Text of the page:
PARIS (May. 11)
United States Deputy Secretary of State Walter Stoessel said here today that the U.S. has made concrete suggestions to Egypt and Israel and that he hoped the tripartite negotiations on Palestinian autonomy will soon resume. He said “We will renew our efforts to bring the two sides together as soon as possible.”
Stoessel also stressed that Washington “has no preconceived ideas” on the autonomy talks but it will do all it can to get them started again. Speaking at a press briefing he said “The outcome of the (autonomy) talks remains open” and both sides will have the best of opportunities to make their views known.
He said he did “not exclude” the possible participation of “responsible Palestinians” but refused to say whether they will come from the Israeli administered territories or from abroad. “Only time will tell what this representation will be. We hope, however, that responsible represen- tation can be found to enable the autonomy process to be fulfilled.”
Referring to Syria, the American diplomat said “We do not feel of the present time, that it can be a positive factor in promoting a solution to the problems of the area.” Stoessel conferred in Paris with French officials with whom he reportedly discussed the Middle East situation. He also briefed them, French officials said, on his recent meeting with Israeli and Egyptian leaders.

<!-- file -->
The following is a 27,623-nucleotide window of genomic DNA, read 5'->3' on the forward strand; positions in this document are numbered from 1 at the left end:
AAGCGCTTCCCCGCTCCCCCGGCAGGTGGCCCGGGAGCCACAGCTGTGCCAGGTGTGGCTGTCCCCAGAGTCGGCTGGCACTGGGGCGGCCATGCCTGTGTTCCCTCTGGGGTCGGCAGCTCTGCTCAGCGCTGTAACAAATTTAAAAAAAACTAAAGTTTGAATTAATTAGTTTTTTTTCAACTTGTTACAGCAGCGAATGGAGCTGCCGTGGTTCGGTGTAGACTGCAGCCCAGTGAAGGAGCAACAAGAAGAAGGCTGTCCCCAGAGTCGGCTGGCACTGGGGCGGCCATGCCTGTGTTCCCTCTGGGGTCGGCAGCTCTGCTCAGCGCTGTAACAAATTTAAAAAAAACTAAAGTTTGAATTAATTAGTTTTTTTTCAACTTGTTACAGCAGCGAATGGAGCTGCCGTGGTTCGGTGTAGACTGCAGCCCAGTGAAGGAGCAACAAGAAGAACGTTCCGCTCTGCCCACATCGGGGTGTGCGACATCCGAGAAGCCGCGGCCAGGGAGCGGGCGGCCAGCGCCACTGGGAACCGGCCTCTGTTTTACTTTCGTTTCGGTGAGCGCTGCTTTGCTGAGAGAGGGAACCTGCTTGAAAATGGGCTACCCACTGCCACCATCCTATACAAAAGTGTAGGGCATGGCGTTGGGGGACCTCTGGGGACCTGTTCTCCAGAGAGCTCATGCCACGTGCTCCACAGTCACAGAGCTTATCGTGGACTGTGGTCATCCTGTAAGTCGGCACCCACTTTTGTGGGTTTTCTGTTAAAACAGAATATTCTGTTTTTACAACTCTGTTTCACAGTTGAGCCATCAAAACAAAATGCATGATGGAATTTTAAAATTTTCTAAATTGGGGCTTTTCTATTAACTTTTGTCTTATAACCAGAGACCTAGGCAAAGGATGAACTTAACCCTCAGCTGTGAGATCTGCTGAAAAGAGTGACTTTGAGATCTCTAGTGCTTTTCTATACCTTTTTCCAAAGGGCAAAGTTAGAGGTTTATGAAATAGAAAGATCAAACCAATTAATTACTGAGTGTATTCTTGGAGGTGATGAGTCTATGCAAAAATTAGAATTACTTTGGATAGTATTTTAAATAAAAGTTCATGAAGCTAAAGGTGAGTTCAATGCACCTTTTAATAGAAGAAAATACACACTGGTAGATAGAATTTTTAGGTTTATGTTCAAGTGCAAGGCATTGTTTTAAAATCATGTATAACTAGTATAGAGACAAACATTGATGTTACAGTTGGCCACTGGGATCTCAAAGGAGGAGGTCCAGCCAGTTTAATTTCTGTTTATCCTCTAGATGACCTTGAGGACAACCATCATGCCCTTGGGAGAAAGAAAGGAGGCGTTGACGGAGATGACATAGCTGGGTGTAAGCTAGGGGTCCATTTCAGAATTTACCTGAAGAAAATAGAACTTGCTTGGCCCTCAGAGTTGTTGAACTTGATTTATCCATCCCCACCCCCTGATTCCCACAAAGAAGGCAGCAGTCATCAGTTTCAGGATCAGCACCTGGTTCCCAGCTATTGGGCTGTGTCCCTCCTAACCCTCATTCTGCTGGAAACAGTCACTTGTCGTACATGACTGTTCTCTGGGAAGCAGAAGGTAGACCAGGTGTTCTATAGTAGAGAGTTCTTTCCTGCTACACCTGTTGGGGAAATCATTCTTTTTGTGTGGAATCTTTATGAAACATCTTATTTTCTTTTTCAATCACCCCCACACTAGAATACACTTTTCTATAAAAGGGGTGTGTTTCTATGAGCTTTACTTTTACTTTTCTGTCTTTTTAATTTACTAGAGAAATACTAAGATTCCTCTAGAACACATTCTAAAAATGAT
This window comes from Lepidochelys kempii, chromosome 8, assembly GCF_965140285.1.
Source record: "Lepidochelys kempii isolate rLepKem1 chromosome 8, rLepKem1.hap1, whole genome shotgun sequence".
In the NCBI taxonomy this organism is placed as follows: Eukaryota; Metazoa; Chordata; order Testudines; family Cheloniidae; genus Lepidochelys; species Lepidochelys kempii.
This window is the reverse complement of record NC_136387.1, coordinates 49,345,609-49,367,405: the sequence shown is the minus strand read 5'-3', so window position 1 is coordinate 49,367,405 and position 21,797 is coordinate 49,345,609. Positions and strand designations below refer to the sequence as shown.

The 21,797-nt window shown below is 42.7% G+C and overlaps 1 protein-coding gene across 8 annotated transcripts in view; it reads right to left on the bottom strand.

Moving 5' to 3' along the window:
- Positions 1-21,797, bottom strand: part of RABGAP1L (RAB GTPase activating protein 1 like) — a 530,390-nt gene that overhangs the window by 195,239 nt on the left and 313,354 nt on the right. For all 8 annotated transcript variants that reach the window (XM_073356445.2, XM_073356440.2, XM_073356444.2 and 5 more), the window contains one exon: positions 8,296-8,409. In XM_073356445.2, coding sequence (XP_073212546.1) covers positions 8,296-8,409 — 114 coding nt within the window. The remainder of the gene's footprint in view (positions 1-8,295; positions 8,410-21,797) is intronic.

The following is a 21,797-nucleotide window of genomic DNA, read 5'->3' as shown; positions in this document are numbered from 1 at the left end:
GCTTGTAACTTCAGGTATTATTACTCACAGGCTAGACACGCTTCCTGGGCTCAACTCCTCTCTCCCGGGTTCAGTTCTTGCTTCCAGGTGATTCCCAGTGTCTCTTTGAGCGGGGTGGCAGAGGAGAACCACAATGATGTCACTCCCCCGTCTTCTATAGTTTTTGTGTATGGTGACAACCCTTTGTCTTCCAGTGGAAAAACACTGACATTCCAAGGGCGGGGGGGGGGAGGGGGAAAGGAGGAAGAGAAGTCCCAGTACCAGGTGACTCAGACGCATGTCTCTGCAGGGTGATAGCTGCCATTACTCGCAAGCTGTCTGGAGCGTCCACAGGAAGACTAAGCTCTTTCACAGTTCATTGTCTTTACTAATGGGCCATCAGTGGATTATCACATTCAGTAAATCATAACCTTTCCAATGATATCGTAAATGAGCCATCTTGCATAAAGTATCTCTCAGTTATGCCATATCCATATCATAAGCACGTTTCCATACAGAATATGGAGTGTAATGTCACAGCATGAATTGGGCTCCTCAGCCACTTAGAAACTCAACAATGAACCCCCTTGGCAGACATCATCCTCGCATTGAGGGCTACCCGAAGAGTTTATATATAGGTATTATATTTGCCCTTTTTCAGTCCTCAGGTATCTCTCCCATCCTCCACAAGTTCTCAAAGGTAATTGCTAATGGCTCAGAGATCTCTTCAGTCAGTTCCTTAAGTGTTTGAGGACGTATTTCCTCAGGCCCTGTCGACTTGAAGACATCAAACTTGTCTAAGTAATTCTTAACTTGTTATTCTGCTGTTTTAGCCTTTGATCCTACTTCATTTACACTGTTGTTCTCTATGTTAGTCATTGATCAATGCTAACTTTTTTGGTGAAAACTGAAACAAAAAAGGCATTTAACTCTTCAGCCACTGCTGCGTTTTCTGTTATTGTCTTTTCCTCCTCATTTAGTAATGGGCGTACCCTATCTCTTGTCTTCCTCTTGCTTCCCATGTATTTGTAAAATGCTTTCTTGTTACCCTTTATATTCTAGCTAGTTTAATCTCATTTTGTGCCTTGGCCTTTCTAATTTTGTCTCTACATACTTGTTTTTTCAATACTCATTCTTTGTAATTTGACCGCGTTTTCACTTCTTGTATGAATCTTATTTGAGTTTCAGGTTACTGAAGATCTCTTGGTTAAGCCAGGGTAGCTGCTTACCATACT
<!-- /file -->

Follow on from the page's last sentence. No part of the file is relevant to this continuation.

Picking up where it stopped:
Another American visitor who discussed the Middle East with President Francois Mitterrand today was former President Jimmy Carter, here on a private visit. According to official sources, the current situation in the Middle East and the implementation of the Camp David agreements were among the main subjects under review.
Later, in a radio broadcast. Carter said the Camp David agreement “still is a good formula.” He stressed that “what we need is a very strong mediator to bring the two parties (Israel and Egypt) together. I hope (Secretary of State Alexander) Haig or some other strong leader will take up this role.”